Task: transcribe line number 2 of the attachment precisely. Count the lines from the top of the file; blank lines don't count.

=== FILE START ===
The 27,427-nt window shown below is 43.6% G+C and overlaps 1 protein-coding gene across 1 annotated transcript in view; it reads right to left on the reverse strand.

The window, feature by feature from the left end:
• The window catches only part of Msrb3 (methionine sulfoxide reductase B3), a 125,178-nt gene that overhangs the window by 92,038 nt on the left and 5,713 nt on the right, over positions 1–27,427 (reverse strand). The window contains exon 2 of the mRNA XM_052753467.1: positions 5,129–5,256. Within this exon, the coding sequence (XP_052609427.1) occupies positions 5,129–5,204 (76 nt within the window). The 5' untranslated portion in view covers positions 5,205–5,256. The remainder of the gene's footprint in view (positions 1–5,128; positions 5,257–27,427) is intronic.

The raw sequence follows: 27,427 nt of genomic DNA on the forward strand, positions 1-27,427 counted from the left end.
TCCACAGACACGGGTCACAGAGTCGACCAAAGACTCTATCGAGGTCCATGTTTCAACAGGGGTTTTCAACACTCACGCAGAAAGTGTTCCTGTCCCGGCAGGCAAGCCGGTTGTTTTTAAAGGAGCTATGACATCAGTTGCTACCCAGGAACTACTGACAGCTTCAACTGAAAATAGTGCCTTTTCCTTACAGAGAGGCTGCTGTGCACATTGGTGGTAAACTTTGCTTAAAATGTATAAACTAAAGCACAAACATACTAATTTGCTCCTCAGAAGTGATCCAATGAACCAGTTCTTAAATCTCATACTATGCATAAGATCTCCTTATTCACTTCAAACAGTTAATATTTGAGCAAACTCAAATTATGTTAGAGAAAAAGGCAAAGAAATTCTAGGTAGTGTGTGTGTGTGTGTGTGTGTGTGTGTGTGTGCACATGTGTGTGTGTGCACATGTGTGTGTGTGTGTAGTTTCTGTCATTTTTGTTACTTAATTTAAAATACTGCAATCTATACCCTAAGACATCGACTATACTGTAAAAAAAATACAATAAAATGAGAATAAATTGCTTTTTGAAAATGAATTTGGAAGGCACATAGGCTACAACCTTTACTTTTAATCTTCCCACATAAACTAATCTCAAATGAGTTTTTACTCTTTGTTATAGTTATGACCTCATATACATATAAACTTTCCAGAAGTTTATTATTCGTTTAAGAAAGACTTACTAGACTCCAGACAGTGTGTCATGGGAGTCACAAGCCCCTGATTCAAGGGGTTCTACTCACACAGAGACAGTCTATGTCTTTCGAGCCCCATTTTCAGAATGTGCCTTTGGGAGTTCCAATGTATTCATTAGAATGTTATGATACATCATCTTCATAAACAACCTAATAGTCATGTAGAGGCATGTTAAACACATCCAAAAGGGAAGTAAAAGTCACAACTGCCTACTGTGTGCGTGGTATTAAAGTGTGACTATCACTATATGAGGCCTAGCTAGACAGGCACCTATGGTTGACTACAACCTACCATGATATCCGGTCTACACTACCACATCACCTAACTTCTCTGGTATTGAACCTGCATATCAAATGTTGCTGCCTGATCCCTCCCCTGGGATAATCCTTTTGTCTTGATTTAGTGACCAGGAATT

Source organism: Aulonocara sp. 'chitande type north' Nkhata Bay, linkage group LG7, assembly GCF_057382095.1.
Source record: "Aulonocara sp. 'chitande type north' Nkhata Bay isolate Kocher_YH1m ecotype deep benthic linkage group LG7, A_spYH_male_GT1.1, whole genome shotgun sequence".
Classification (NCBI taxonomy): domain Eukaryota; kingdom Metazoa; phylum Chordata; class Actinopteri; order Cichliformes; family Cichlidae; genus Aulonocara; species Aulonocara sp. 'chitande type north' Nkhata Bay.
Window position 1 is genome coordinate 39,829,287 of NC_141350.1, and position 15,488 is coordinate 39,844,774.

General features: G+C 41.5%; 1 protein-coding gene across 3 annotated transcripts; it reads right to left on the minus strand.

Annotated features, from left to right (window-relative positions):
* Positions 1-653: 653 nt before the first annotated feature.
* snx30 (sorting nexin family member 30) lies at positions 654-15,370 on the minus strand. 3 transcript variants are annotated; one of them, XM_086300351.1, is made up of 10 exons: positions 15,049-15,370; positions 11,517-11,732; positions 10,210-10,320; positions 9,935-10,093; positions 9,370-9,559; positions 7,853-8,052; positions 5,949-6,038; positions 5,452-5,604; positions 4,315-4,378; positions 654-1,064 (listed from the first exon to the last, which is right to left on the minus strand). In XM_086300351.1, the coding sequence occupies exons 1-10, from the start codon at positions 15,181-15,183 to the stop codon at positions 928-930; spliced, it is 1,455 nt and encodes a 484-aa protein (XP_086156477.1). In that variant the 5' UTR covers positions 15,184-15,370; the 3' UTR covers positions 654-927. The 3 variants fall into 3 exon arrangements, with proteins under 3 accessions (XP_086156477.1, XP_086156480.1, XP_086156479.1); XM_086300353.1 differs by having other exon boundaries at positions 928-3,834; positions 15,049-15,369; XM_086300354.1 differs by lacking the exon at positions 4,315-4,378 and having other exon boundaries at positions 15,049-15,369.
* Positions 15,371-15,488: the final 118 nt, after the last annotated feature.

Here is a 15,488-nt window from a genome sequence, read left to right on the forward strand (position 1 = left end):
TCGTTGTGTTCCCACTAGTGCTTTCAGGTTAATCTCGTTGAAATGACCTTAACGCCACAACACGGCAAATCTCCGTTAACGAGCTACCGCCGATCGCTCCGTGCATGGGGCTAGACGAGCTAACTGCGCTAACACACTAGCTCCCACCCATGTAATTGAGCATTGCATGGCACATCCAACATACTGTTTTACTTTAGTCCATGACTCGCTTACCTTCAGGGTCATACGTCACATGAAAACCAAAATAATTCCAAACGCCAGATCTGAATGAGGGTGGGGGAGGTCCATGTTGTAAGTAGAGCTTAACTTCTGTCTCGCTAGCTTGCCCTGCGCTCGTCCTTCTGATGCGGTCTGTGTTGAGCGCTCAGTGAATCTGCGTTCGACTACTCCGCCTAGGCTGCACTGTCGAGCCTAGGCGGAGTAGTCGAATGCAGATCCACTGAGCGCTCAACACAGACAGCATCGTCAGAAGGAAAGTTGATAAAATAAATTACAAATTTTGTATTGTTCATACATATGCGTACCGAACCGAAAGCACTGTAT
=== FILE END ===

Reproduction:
The window, feature by feature from the left end: